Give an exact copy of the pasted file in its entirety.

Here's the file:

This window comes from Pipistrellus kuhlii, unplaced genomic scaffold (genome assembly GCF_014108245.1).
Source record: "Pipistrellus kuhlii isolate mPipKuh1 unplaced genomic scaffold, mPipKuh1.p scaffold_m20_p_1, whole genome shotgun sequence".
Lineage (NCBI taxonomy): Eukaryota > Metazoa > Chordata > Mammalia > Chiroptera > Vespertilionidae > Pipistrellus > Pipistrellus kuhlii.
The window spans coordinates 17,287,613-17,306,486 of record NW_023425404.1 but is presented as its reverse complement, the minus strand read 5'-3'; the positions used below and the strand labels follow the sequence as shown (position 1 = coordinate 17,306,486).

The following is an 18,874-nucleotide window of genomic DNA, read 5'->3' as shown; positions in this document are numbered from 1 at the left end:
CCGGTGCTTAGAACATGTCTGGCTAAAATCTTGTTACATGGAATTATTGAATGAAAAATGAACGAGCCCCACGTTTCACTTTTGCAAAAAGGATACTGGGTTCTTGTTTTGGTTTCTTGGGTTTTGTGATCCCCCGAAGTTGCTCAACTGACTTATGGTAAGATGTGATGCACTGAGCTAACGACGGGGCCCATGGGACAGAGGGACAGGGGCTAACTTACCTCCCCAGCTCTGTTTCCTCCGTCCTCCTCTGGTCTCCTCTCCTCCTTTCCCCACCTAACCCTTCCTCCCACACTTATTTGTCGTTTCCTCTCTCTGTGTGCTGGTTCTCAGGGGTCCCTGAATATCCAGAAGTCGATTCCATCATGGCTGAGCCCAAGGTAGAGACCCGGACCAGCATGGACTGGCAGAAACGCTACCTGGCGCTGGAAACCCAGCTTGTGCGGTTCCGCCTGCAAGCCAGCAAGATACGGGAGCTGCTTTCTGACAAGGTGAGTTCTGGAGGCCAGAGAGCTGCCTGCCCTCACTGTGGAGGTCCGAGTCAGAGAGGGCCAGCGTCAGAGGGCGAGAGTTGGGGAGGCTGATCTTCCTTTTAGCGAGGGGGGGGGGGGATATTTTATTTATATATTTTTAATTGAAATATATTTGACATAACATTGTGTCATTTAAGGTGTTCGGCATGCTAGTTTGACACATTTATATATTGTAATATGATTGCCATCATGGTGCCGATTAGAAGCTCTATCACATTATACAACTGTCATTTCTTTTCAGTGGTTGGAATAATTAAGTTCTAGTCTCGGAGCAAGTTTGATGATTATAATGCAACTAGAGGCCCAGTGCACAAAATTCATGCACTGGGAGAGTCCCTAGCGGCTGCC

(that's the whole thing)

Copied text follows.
This window comes from Pipistrellus kuhlii, unplaced genomic scaffold (genome assembly GCF_014108245.1).
Source record: "Pipistrellus kuhlii isolate mPipKuh1 unplaced genomic scaffold, mPipKuh1.p scaffold_m20_p_1, whole genome shotgun sequence".
Lineage (NCBI taxonomy): Eukaryota > Metazoa > Chordata > Mammalia > Chiroptera > Vespertilionidae > Pipistrellus > Pipistrellus kuhlii.
The window spans coordinates 17,287,613-17,306,486 of record NW_023425404.1 but is presented as its reverse complement, the minus strand read 5'-3'; the positions used below and the strand labels follow the sequence as shown (position 1 = coordinate 17,306,486).

The following is an 18,874-nucleotide window of genomic DNA, read 5'->3' as shown; positions in this document are numbered from 1 at the left end:
CCGGTGCTTAGAACATGTCTGGCTAAAATCTTGTTACATGGAATTATTGAATGAAAAATGAACGAGCCCCACGTTTCACTTTTGCAAAAAGGATACTGGGTTCTTGTTTTGGTTTCTTGGGTTTTGTGATCCCCCGAAGTTGCTCAACTGACTTATGGTAAGATGTGATGCACTGAGCTAACGACGGGGCCCATGGGACAGAGGGACAGGGGCTAACTTACCTCCCCAGCTCTGTTTCCTCCGTCCTCCTCTGGTCTCCTCTCCTCCTTTCCCCACCTAACCCTTCCTCCCACACTTATTTGTCGTTTCCTCTCTCTGTGTGCTGGTTCTCAGGGGTCCCTGAATATCCAGAAGTCGATTCCATCATGGCTGAGCCCAAGGTAGAGACCCGGACCAGCATGGACTGGCAGAAACGCTACCTGGCGCTGGAAACCCAGCTTGTGCGGTTCCGCCTGCAAGCCAGCAAGATACGGGAGCTGCTTTCTGACAAGGTGAGTTCTGGAGGCCAGAGAGCTGCCTGCCCTCACTGTGGAGGTCCGAGTCAGAGAGGGCCAGCGTCAGAGGGCGAGAGTTGGGGAGGCTGATCTTCCTTTTAGCGAGGGGGGGGGGGGATATTTTATTTATATATTTTTAATTGAAATATATTTGACATAACATTGTGTCATTTAAGGTGTTCGGCATGCTAGTTTGACACATTTATATATTGTAATATGATTGCCATCATGGTGCCGATTAGAAGCTCTATCACATTATACAACTGTCATTTCTTTTCAGTGGTTGGAATAATTAAGTTCTAGTCTCGGAGCAAGTTTGATGATTATAATGCAACTAGAGGCCCAGTGCACAAAATTCATGCACTGGGAGAGTCCCTAGCGGCTGCC